(January 8, 2015) – A conversation between Sarah Attia and political science lecturer, Katherine Bullock, about Sarah’s efforts to free her husband, held without charge, and contrary to international and Egyptian law, in an Egyptian jail for over 535 days.
Sarah, thanks for agreeing to talk to us during this stressful time. Take us back to the first day. When did you realise that your husband, Khaled al-Qazzaz, wasn’t simply just late home from work?
Thank you for giving me the opportunity to share my family’s story. On July 3, 2013 he was at work as usual. When the military announced that they would take over, around 6 pm, I began to worry. That’s when I lost contact with him. Later that night I got a call from a number I didn’t recognize saying that he was ok, and would be home soon. And he never came home.
You have four young children. What have you told them about their father’s absence from home?
In the beginning I did not know what to tell them. They knew that their father was doing a good thing. He would tell them how he was working to make Egypt a better place. I didn’t know how to explain to them what was happening. They could sense the tension at home, and the stress I was under. This was reflected in their behaviour. My son, 7 at the time, started becoming very tense, and easily aggravated. My 5-year old daughter could not sleep in her room at night any more.
Eventually, I had to tell them, especially when we were able to visit him in the prison months later. It was very hard to explain to them the reality of good and evil. I tried to use children’s stories that they were familiar with, to show them that good wins at the end. I tried to make them feel safe and that everything would be ok. I told them that God was on our side and He would protect our family. I have to give them hope.
They asked a lot of difficult questions that I didn’t have the answers to.
How much do you think they understand what is going on? Do they talk to you about it?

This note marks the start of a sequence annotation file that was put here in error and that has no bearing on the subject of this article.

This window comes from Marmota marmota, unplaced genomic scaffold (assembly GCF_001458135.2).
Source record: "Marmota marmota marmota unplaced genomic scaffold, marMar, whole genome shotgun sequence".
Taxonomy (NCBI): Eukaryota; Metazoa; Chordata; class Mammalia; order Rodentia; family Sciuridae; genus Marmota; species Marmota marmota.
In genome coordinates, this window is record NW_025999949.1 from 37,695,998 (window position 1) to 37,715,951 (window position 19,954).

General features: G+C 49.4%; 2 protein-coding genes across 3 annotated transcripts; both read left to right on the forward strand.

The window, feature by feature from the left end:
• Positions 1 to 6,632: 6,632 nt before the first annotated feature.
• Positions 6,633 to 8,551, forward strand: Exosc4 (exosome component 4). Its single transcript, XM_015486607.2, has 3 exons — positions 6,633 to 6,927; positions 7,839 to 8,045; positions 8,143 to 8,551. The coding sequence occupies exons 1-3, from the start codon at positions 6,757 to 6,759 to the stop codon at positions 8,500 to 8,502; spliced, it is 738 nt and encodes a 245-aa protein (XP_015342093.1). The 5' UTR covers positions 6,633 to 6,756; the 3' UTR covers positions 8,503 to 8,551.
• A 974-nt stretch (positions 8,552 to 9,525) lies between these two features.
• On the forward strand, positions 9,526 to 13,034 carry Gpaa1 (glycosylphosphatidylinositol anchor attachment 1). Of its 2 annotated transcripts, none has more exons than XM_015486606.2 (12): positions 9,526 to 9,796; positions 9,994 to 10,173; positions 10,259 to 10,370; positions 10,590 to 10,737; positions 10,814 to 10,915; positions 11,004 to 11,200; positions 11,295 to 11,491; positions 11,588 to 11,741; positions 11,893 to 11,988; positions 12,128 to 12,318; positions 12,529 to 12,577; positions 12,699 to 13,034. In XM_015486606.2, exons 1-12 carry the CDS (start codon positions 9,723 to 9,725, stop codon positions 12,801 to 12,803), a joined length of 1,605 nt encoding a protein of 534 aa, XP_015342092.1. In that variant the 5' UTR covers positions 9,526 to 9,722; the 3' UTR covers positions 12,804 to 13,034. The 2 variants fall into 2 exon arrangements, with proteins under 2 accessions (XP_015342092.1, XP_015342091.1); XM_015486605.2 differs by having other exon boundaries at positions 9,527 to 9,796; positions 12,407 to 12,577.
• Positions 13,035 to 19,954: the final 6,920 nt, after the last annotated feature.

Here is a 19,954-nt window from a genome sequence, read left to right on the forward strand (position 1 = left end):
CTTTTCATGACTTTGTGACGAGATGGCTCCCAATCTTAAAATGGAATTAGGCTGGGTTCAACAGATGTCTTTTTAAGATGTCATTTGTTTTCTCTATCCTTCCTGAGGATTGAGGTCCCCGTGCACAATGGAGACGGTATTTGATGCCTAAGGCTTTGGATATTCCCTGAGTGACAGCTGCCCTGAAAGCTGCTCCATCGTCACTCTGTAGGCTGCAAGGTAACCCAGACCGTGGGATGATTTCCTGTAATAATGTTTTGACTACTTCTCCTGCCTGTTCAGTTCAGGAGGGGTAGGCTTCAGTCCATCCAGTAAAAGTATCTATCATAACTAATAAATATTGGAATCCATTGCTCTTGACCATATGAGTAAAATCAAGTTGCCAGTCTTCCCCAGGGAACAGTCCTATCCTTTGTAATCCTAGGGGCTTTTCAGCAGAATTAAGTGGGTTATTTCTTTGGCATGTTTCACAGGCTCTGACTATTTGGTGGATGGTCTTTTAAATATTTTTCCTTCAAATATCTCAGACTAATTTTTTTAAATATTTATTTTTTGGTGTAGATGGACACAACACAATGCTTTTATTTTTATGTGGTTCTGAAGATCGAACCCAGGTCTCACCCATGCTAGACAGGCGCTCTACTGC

They understand that their father was taken to prison, for no reason. They miss him very much. I overhear the little ones talking to their toys about their Dad. Fatema, who was 4, would always say things like, “dear God, please bring my Dad home.”
My eldest, Abdelrahman, had the most difficult time with it. He spent months in denial, refusing even to speak about it. He wouldn’t go to the prison visits. It was only when we returned to Canada, and he felt safe, was he able to start expressing some of the pain and confusion that he was holding up inside.
How have you been managing, effectively as a single mom, since your husband was unlawfully detained?
It has been very difficult, to say the least. Having to manage the daily routine, the children’s emotional struggles, as well as the daily reality of my husband’s imprisonment has been very difficult. I am very thankful for the support of family and friends who have stood by me through all of this.
I know that you have travelled to Ottawa, the UK, and Geneva to try and get Canadian and international assistance to free your husband. How have officials been responding?
I have travelled a lot to gain awareness of my husband’s case. I have received a lot of support from people all over the world. I have also received wide support from human rights organisations including Amnesty International, Human Rights Watch, and the United Nations Human Rights Council. Khaled’s situation is a very clear case of human rights’ violation and arbitrary detention after being detained for over 535 days without charge. The Canadian embassy has followed our case closely and has helped my family through all of this. Many Canadian Members of Parliament, from all parties, have stood up for my family’s case. I hope that their concern will help secure Khaled’s release.